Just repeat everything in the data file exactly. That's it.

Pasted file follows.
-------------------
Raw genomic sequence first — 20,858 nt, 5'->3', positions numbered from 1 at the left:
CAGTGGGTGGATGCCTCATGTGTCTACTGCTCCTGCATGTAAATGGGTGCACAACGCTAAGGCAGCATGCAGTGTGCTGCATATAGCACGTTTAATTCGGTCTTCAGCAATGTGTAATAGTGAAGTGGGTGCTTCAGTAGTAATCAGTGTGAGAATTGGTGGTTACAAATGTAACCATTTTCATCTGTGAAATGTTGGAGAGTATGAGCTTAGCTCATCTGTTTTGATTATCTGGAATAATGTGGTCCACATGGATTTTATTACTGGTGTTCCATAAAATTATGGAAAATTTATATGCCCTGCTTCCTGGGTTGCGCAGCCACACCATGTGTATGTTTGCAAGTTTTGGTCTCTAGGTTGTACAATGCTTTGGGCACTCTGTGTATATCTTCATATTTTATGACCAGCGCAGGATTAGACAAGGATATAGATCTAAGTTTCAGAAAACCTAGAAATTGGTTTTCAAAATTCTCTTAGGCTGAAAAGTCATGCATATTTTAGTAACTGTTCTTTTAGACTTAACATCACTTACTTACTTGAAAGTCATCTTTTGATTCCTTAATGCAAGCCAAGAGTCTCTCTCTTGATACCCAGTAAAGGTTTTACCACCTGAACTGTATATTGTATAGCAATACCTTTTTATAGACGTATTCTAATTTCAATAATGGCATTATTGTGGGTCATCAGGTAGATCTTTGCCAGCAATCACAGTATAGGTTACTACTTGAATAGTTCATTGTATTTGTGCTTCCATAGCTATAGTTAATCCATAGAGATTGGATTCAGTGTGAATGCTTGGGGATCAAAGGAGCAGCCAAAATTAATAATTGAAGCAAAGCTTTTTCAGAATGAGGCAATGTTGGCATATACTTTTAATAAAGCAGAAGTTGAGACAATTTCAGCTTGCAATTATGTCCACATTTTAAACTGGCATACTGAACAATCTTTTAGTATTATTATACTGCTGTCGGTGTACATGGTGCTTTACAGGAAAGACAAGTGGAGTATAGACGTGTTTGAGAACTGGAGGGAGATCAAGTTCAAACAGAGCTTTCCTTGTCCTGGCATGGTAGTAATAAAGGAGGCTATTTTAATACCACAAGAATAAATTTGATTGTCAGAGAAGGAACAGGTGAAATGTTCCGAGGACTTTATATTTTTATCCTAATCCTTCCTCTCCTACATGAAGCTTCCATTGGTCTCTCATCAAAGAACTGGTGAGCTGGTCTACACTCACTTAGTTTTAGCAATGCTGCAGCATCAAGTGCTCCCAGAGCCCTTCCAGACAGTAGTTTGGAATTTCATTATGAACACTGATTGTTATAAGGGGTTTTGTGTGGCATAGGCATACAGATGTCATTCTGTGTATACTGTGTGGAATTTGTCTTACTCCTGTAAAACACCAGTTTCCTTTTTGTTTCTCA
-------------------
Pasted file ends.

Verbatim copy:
Raw genomic sequence first — 20,858 nt, 5'->3', positions numbered from 1 at the left:
CAGTGGGTGGATGCCTCATGTGTCTACTGCTCCTGCATGTAAATGGGTGCACAACGCTAAGGCAGCATGCAGTGTGCTGCATATAGCACGTTTAATTCGGTCTTCAGCAATGTGTAATAGTGAAGTGGGTGCTTCAGTAGTAATCAGTGTGAGAATTGGTGGTTACAAATGTAACCATTTTCATCTGTGAAATGTTGGAGAGTATGAGCTTAGCTCATCTGTTTTGATTATCTGGAATAATGTGGTCCACATGGATTTTATTACTGGTGTTCCATAAAATTATGGAAAATTTATATGCCCTGCTTCCTGGGTTGCGCAGCCACACCATGTGTATGTTTGCAAGTTTTGGTCTCTAGGTTGTACAATGCTTTGGGCACTCTGTGTATATCTTCATATTTTATGACCAGCGCAGGATTAGACAAGGATATAGATCTAAGTTTCAGAAAACCTAGAAATTGGTTTTCAAAATTCTCTTAGGCTGAAAAGTCATGCATATTTTAGTAACTGTTCTTTTAGACTTAACATCACTTACTTACTTGAAAGTCATCTTTTGATTCCTTAATGCAAGCCAAGAGTCTCTCTCTTGATACCCAGTAAAGGTTTTACCACCTGAACTGTATATTGTATAGCAATACCTTTTTATAGACGTATTCTAATTTCAATAATGGCATTATTGTGGGTCATCAGGTAGATCTTTGCCAGCAATCACAGTATAGGTTACTACTTGAATAGTTCATTGTATTTGTGCTTCCATAGCTATAGTTAATCCATAGAGATTGGATTCAGTGTGAATGCTTGGGGATCAAAGGAGCAGCCAAAATTAATAATTGAAGCAAAGCTTTTTCAGAATGAGGCAATGTTGGCATATACTTTTAATAAAGCAGAAGTTGAGACAATTTCAGCTTGCAATTATGTCCACATTTTAAACTGGCATACTGAACAATCTTTTAGTATTATTATACTGCTGTCGGTGTACATGGTGCTTTACAGGAAAGACAAGTGGAGTATAGACGTGTTTGAGAACTGGAGGGAGATCAAGTTCAAACAGAGCTTTCCTTGTCCTGGCATGGTAGTAATAAAGGAGGCTATTTTAATACCACAAGAATAAATTTGATTGTCAGAGAAGGAACAGGTGAAATGTTCCGAGGACTTTATATTTTTATCCTAATCCTTCCTCTCCTACATGAAGCTTCCATTGGTCTCTCATCAAAGAACTGGTGAGCTGGTCTACACTCACTTAGTTTTAGCAATGCTGCAGCATCAAGTGCTCCCAGAGCCCTTCCAGACAGTAGTTTGGAATTTCATTATGAACACTGATTGTTATAAGGGGTTTTGTGTGGCATAGGCATACAGATGTCATTCTGTGTATACTGTGTGGAATTTGTCTTACTCCTGTAAAACACCAGTTTCCTTTTTGTTTCTCA